Emma Forrester

Undergraduate Discipline

Psychology

BA, Sarah Lawrence College. PhD, Derner School of Psychology, Adelphi University. Clinical psychologist with special interests in complex trauma, post-traumatic growth, trauma recovery across the lifespan, and psychodynamic approaches to working with trauma and neurodevelopmental delays. SLC, 2018–

Undergraduate Courses 2022-2023

Psychology

Speaking the Unspeakable: Trauma, Emotion, Cognition, and Language

Intermediate, Seminar—Fall

Prerequisite: previous college-level course work in psychology

Psychological trauma has been described as unspeakable—so cognitively disorganizing and intense that it is difficult to put the experience and the emotions that it evokes into words. Yet, the language that survivors use to describe their traumas provides insight into the impact of trauma and the process of recovery. This course will begin with an overview of theories of trauma, resilience, and post-traumatic growth, as well as an introduction to the study of trauma narratives and how language reflects emotional and cognitive functioning. We will then explore different aspects of the cognitive, emotional, and biological impact of undergoing a trauma and how these changes are reflected in the language that trauma survivors use as they speak and write about their experiences. We will consider works by experts on trauma and language, including Judith Herman, Bessel van der Kolk, and James Pennebaker, as well as current research in the field of trauma and trauma narratives. Through these readings, we will address topics such as what makes an experience traumatic, how representations of trauma in popular culture color our perceptions of trauma and recovery, the role of resilience and growth following a trauma, and what we can learn from attending to the content and structure of language. This course will be of interest to students who are curious about how the words we use reflect our cognitive and emotional functioning, especially for students interested in pursuing topics such as these at an advanced or graduate level.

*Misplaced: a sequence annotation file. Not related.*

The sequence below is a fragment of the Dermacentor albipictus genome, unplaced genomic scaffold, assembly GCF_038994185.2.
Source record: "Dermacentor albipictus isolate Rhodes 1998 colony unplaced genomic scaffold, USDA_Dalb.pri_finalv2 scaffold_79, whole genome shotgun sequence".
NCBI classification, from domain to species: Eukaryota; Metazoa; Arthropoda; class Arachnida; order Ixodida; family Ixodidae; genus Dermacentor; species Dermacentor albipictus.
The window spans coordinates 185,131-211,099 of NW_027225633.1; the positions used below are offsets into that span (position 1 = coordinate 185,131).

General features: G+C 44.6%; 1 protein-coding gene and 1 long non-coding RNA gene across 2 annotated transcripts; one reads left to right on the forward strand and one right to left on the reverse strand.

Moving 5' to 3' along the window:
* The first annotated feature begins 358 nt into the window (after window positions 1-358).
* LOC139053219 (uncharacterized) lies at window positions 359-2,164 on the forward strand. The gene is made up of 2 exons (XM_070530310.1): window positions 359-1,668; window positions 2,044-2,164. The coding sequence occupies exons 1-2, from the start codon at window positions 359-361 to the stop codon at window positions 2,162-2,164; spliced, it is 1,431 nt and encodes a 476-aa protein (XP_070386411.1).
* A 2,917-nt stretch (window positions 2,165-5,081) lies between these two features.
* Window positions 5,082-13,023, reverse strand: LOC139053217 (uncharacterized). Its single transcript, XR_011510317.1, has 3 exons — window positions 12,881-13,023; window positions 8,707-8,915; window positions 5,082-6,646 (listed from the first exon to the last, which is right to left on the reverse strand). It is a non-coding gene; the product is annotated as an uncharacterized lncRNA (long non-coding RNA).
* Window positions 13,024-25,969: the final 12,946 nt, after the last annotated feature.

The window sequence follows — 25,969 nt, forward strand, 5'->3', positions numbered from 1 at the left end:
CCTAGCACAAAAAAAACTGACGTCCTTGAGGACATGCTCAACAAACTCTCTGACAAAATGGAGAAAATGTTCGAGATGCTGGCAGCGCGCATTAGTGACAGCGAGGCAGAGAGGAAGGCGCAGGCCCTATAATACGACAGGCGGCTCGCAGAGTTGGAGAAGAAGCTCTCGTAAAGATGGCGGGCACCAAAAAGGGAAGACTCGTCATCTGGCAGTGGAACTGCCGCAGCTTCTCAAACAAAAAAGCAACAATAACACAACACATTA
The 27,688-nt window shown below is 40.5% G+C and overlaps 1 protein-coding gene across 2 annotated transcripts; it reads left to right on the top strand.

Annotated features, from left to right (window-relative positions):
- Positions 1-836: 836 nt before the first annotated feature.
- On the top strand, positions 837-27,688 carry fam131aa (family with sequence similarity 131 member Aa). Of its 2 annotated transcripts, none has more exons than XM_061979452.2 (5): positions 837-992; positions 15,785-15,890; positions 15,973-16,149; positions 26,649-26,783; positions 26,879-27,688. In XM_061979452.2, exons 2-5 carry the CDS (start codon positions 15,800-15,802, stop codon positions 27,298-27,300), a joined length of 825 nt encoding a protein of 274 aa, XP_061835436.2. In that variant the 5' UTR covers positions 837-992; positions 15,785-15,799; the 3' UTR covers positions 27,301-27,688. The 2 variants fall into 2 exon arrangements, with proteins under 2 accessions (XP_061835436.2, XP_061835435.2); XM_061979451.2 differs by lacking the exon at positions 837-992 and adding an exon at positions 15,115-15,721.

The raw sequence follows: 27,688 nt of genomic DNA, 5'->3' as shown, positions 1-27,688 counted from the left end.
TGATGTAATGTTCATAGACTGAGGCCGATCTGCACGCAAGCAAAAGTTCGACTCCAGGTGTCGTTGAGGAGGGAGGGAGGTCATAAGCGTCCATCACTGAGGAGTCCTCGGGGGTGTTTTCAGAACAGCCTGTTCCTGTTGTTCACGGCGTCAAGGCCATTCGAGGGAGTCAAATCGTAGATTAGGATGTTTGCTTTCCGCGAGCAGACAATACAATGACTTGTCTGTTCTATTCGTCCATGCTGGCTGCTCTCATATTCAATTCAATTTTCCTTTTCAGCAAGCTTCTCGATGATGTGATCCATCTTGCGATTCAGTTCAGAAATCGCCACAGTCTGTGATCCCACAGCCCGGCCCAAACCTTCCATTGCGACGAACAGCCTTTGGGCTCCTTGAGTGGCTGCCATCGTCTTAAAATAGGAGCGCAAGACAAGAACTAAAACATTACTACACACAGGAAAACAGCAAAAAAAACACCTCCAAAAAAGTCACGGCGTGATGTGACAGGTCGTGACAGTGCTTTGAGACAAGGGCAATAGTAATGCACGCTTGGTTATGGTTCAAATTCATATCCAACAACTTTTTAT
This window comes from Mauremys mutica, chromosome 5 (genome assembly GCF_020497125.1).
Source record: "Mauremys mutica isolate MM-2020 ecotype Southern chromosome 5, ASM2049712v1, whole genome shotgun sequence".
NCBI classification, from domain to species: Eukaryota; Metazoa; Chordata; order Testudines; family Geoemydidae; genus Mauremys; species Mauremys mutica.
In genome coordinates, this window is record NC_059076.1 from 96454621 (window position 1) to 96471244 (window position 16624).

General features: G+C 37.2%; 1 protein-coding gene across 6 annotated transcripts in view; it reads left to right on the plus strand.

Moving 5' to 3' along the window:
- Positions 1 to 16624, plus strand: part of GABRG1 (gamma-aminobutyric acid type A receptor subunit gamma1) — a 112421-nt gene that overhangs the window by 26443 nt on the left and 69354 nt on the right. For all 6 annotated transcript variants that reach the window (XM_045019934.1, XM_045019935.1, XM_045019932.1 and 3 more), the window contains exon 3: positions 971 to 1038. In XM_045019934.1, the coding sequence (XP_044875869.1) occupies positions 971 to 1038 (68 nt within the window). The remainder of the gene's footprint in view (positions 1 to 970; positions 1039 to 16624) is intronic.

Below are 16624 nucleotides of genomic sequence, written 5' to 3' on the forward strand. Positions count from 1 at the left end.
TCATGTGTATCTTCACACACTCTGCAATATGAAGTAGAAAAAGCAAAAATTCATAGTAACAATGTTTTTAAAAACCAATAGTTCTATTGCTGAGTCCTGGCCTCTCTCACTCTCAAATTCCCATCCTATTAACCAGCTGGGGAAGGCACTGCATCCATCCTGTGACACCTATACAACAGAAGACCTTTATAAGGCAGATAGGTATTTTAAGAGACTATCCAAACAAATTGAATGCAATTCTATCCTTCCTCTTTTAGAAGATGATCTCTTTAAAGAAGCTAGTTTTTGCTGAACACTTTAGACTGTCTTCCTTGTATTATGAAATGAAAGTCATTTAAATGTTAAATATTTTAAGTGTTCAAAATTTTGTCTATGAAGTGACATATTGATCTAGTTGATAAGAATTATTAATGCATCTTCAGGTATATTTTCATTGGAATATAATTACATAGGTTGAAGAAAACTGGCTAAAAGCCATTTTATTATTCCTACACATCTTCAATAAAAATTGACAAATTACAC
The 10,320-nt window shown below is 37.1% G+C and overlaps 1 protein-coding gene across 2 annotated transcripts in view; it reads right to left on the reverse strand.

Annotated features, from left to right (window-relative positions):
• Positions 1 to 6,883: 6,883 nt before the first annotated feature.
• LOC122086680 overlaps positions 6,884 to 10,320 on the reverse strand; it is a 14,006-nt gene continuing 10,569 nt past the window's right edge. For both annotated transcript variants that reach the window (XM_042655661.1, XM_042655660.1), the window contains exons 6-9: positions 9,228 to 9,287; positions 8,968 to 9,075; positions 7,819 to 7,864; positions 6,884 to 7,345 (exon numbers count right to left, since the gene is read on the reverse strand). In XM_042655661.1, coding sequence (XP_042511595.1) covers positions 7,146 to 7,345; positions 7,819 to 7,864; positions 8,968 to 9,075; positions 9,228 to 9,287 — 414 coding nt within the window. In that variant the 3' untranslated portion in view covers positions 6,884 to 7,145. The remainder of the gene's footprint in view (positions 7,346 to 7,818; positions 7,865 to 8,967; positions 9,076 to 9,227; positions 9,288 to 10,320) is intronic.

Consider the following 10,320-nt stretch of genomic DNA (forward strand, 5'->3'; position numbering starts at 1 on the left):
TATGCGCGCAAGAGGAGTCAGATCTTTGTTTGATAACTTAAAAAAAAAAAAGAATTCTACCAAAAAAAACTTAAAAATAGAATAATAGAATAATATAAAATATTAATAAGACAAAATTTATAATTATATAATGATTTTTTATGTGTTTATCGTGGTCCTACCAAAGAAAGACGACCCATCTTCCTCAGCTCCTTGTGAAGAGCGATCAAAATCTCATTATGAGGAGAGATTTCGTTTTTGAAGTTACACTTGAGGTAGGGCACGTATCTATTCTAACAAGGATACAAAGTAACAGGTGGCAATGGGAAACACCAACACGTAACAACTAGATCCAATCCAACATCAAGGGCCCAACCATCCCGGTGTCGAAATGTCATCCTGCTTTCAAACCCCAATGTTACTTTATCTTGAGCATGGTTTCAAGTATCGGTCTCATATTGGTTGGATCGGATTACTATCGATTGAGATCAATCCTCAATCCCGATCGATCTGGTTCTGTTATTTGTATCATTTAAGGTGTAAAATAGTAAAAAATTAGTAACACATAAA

Faculty

Graduate Courses 2022-2023

MA Child Development

Clinical Perspectives: Challenges to Child and Adolescent Development

Graduate Seminar—Spring

How do varying childhood experiences impact children’s mental health and wellbeing? What happens when the course of development is affected by trauma or depression? This seminar will focus on challenges that arise in child and adolescent development, drawing upon approaches in clinical psychology, developmental psychology, and cultural psychology/clinical ethnography. We will analyze how particular psychological experiences and behaviors have been typically understood as abnormal or pathological and how they are intertwined with the experience of child development. We will also explore critical commentaries on clinical diagnosis and treatment in order to analyze the merits and drawbacks of the common approaches to these issues. Students will learn about the clinical categories of conditions such as ADHD, autism, depression, and anxiety, as compiled in the Diagnostic and Statistical Manual of Mental Disorders (DSM-V). We will look at case examples to illuminate the causes, symptoms, diagnosis, course, and treatment of such psychological conditions in childhood and adolescence. Through readings and course discussion, students will be invited to question the universal applicability of Western clinical approaches that rest on particular assumptions about normality, behavior, social relations, human rights, and health. We will also explore how diagnostic processes and psychological and psychiatric care are, at times, differentially applied in the United States according to the client’s race/ethnicity, class, and gender and how clinicians might effectively address such disparities in diagnosis and care. Students will complete conference projects related to the central themes of our course and may opt to work at the Early Childhood Center or a local community program that serves children or adolescents.